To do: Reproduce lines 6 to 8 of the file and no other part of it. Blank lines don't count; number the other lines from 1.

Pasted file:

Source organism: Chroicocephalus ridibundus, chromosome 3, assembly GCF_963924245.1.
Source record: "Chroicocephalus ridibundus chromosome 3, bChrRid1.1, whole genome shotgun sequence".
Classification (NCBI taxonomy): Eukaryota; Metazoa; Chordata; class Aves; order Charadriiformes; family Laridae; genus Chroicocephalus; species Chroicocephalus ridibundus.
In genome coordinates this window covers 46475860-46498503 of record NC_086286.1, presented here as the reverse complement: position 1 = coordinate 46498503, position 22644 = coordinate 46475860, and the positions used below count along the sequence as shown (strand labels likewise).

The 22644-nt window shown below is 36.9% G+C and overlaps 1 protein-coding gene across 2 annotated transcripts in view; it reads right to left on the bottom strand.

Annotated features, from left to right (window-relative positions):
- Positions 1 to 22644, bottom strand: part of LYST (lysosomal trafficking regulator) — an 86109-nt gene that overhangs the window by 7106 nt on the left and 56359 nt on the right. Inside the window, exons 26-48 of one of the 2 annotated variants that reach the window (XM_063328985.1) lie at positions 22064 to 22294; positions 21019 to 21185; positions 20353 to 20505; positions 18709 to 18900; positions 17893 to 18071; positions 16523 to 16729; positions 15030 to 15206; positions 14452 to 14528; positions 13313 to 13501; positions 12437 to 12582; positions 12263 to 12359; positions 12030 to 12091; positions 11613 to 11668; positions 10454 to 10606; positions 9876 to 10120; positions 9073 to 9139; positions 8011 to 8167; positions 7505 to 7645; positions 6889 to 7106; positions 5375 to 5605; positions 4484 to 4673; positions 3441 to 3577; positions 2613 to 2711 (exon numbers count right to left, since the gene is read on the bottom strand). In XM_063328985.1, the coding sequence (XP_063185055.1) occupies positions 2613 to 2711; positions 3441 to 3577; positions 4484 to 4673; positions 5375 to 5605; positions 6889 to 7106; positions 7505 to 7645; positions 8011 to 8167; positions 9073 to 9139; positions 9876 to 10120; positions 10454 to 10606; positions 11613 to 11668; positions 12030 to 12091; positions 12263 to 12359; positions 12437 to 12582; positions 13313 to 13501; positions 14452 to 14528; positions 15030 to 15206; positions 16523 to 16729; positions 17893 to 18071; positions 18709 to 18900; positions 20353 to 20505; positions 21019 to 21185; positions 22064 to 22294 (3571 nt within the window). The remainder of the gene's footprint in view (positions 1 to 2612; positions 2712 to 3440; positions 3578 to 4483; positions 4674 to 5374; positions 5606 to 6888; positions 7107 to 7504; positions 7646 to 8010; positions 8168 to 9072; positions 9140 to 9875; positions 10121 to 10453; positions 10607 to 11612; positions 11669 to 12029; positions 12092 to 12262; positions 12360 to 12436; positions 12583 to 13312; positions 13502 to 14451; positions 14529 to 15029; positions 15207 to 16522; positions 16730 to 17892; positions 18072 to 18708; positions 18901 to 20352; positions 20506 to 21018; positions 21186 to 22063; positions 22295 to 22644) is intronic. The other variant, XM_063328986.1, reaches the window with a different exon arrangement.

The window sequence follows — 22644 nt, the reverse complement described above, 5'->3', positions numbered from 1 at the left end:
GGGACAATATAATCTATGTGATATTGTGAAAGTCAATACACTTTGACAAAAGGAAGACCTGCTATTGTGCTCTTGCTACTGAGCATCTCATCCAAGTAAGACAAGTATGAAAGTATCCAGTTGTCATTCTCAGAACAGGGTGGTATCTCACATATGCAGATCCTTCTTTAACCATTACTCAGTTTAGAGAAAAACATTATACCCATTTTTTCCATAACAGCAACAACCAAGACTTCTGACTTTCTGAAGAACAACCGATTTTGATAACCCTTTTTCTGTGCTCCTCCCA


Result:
Annotated features, from left to right (window-relative positions):
- Positions 1 to 22644, bottom strand: part of LYST (lysosomal trafficking regulator) — an 86109-nt gene that overhangs the window by 7106 nt on the left and 56359 nt on the right. Inside the window, exons 26-48 of one of the 2 annotated variants that reach the window (XM_063328985.1) lie at positions 22064 to 22294; positions 21019 to 21185; positions 20353 to 20505; positions 18709 to 18900; positions 17893 to 18071; positions 16523 to 16729; positions 15030 to 15206; positions 14452 to 14528; positions 13313 to 13501; positions 12437 to 12582; positions 12263 to 12359; positions 12030 to 12091; positions 11613 to 11668; positions 10454 to 10606; positions 9876 to 10120; positions 9073 to 9139; positions 8011 to 8167; positions 7505 to 7645; positions 6889 to 7106; positions 5375 to 5605; positions 4484 to 4673; positions 3441 to 3577; positions 2613 to 2711 (exon numbers count right to left, since the gene is read on the bottom strand). In XM_063328985.1, the coding sequence (XP_063185055.1) occupies positions 2613 to 2711; positions 3441 to 3577; positions 4484 to 4673; positions 5375 to 5605; positions 6889 to 7106; positions 7505 to 7645; positions 8011 to 8167; positions 9073 to 9139; positions 9876 to 10120; positions 10454 to 10606; positions 11613 to 11668; positions 12030 to 12091; positions 12263 to 12359; positions 12437 to 12582; positions 13313 to 13501; positions 14452 to 14528; positions 15030 to 15206; positions 16523 to 16729; positions 17893 to 18071; positions 18709 to 18900; positions 20353 to 20505; positions 21019 to 21185; positions 22064 to 22294 (3571 nt within the window). The remainder of the gene's footprint in view (positions 1 to 2612; positions 2712 to 3440; positions 3578 to 4483; positions 4674 to 5374; positions 5606 to 6888; positions 7107 to 7504; positions 7646 to 8010; positions 8168 to 9072; positions 9140 to 9875; positions 10121 to 10453; positions 10607 to 11612; positions 11669 to 12029; positions 12092 to 12262; positions 12360 to 12436; positions 12583 to 13312; positions 13502 to 14451; positions 14529 to 15029; positions 15207 to 16522; positions 16730 to 17892; positions 18072 to 18708; positions 18901 to 20352; positions 20506 to 21018; positions 21186 to 22063; positions 22295 to 22644) is intronic. The other variant, XM_063328986.1, reaches the window with a different exon arrangement.

The window sequence follows — 22644 nt, the reverse complement described above, 5'->3', positions numbered from 1 at the left end: